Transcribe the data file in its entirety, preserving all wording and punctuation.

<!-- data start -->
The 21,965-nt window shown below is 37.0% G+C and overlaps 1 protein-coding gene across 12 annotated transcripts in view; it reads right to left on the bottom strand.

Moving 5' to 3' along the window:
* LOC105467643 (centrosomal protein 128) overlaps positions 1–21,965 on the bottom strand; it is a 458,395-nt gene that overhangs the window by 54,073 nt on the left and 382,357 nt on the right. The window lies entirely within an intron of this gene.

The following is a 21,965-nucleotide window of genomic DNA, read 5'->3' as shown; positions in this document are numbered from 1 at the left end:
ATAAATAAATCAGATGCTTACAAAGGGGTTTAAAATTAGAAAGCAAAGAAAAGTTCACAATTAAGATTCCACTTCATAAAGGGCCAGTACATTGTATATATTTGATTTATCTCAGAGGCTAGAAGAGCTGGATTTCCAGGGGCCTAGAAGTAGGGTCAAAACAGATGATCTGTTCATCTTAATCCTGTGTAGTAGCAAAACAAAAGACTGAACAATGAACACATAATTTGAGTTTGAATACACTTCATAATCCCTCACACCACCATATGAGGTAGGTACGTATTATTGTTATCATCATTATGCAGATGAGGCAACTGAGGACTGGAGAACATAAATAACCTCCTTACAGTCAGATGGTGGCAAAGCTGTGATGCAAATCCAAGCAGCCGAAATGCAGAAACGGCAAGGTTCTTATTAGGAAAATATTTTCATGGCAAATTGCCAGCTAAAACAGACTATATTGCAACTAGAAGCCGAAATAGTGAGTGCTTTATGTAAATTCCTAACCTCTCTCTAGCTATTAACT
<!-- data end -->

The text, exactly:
The 21,965-nt window shown below is 37.0% G+C and overlaps 1 protein-coding gene across 12 annotated transcripts in view; it reads right to left on the bottom strand.

Moving 5' to 3' along the window:
* LOC105467643 (centrosomal protein 128) overlaps positions 1–21,965 on the bottom strand; it is a 458,395-nt gene that overhangs the window by 54,073 nt on the left and 382,357 nt on the right. The window lies entirely within an intron of this gene.

The following is a 21,965-nucleotide window of genomic DNA, read 5'->3' as shown; positions in this document are numbered from 1 at the left end:
ATAAATAAATCAGATGCTTACAAAGGGGTTTAAAATTAGAAAGCAAAGAAAAGTTCACAATTAAGATTCCACTTCATAAAGGGCCAGTACATTGTATATATTTGATTTATCTCAGAGGCTAGAAGAGCTGGATTTCCAGGGGCCTAGAAGTAGGGTCAAAACAGATGATCTGTTCATCTTAATCCTGTGTAGTAGCAAAACAAAAGACTGAACAATGAACACATAATTTGAGTTTGAATACACTTCATAATCCCTCACACCACCATATGAGGTAGGTACGTATTATTGTTATCATCATTATGCAGATGAGGCAACTGAGGACTGGAGAACATAAATAACCTCCTTACAGTCAGATGGTGGCAAAGCTGTGATGCAAATCCAAGCAGCCGAAATGCAGAAACGGCAAGGTTCTTATTAGGAAAATATTTTCATGGCAAATTGCCAGCTAAAACAGACTATATTGCAACTAGAAGCCGAAATAGTGAGTGCTTTATGTAAATTCCTAACCTCTCTCTAGCTATTAACT